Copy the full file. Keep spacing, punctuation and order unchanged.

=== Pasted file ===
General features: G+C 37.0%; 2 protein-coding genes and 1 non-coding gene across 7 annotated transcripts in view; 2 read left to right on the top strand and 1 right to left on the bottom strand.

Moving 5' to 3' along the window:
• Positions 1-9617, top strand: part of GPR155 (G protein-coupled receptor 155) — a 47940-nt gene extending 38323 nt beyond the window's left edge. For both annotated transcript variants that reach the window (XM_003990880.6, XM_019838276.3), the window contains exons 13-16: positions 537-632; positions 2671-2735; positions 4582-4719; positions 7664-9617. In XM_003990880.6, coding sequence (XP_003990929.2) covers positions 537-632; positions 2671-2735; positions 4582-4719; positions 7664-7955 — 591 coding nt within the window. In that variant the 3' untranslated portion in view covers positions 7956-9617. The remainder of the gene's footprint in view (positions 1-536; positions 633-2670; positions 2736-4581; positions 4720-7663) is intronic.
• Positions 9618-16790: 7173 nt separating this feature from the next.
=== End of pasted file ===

General features: G+C 37.0%; 2 protein-coding genes and 1 non-coding gene across 7 annotated transcripts in view; 2 read left to right on the top strand and 1 right to left on the bottom strand.

Moving 5' to 3' along the window:
• Positions 1-9617, top strand: part of GPR155 (G protein-coupled receptor 155) — a 47940-nt gene extending 38323 nt beyond the window's left edge. For both annotated transcript variants that reach the window (XM_003990880.6, XM_019838276.3), the window contains exons 13-16: positions 537-632; positions 2671-2735; positions 4582-4719; positions 7664-9617. In XM_003990880.6, coding sequence (XP_003990929.2) covers positions 537-632; positions 2671-2735; positions 4582-4719; positions 7664-7955 — 591 coding nt within the window. In that variant the 3' untranslated portion in view covers positions 7956-9617. The remainder of the gene's footprint in view (positions 1-536; positions 633-2670; positions 2736-4581; positions 4720-7663) is intronic.
• Positions 9618-16790: 7173 nt separating this feature from the next.